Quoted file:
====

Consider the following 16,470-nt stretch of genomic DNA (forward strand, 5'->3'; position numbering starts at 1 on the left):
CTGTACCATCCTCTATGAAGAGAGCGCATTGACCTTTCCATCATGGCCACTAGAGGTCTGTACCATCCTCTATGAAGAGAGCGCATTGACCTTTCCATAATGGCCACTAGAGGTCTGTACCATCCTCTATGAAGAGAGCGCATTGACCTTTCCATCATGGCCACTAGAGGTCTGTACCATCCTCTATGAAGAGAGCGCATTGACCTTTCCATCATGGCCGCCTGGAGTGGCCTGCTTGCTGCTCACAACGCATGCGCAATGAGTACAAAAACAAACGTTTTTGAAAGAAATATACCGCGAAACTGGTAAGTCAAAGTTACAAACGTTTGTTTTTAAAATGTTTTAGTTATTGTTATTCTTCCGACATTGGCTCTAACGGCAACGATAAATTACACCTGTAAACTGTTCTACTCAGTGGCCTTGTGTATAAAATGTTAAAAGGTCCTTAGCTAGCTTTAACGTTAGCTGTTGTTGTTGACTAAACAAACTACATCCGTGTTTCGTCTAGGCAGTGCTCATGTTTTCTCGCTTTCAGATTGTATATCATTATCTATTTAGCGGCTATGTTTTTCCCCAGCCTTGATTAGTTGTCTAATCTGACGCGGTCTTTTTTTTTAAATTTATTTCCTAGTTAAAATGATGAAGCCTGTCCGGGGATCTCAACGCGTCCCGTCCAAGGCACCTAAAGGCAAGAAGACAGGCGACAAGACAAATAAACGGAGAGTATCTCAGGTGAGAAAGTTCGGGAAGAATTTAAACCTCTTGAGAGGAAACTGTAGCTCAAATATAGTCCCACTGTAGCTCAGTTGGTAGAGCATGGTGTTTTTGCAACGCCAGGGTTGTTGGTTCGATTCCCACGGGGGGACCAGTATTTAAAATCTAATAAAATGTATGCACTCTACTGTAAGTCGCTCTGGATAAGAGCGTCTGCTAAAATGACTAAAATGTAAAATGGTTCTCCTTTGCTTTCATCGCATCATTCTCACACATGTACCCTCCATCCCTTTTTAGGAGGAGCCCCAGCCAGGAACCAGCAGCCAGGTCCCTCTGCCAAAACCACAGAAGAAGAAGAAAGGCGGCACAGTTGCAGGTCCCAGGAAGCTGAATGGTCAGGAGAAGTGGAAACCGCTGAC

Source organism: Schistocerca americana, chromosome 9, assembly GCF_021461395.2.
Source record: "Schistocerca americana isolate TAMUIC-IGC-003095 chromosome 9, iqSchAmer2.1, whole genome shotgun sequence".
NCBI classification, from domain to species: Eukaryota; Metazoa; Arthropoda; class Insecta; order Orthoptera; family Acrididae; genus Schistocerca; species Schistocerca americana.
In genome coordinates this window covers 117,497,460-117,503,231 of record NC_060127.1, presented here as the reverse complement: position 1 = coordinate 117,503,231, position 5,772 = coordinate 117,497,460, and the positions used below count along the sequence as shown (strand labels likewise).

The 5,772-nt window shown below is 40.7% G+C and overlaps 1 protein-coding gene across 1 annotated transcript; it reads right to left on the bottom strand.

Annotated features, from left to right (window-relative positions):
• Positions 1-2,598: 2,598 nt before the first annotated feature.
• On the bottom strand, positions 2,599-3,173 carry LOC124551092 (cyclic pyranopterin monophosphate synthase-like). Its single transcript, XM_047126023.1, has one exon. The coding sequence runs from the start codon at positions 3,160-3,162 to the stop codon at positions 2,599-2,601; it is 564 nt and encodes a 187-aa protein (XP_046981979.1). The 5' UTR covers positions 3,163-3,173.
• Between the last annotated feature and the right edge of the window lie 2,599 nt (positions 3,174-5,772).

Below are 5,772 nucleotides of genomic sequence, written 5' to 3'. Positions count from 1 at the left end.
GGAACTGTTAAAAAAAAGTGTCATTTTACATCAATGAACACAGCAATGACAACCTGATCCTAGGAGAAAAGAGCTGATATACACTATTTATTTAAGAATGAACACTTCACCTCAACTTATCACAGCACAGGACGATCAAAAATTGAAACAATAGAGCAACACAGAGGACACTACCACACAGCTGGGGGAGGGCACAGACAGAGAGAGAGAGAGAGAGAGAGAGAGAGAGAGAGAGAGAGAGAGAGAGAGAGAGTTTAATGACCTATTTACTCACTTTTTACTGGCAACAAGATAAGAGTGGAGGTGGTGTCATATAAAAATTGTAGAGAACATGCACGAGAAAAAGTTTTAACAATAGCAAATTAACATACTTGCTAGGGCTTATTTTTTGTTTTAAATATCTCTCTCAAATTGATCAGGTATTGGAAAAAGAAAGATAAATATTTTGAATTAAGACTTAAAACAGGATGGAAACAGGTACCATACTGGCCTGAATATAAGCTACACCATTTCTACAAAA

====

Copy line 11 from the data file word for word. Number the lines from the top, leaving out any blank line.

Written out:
• Between the last annotated feature and the right edge of the window lie 2,599 nt (positions 3,174-5,772).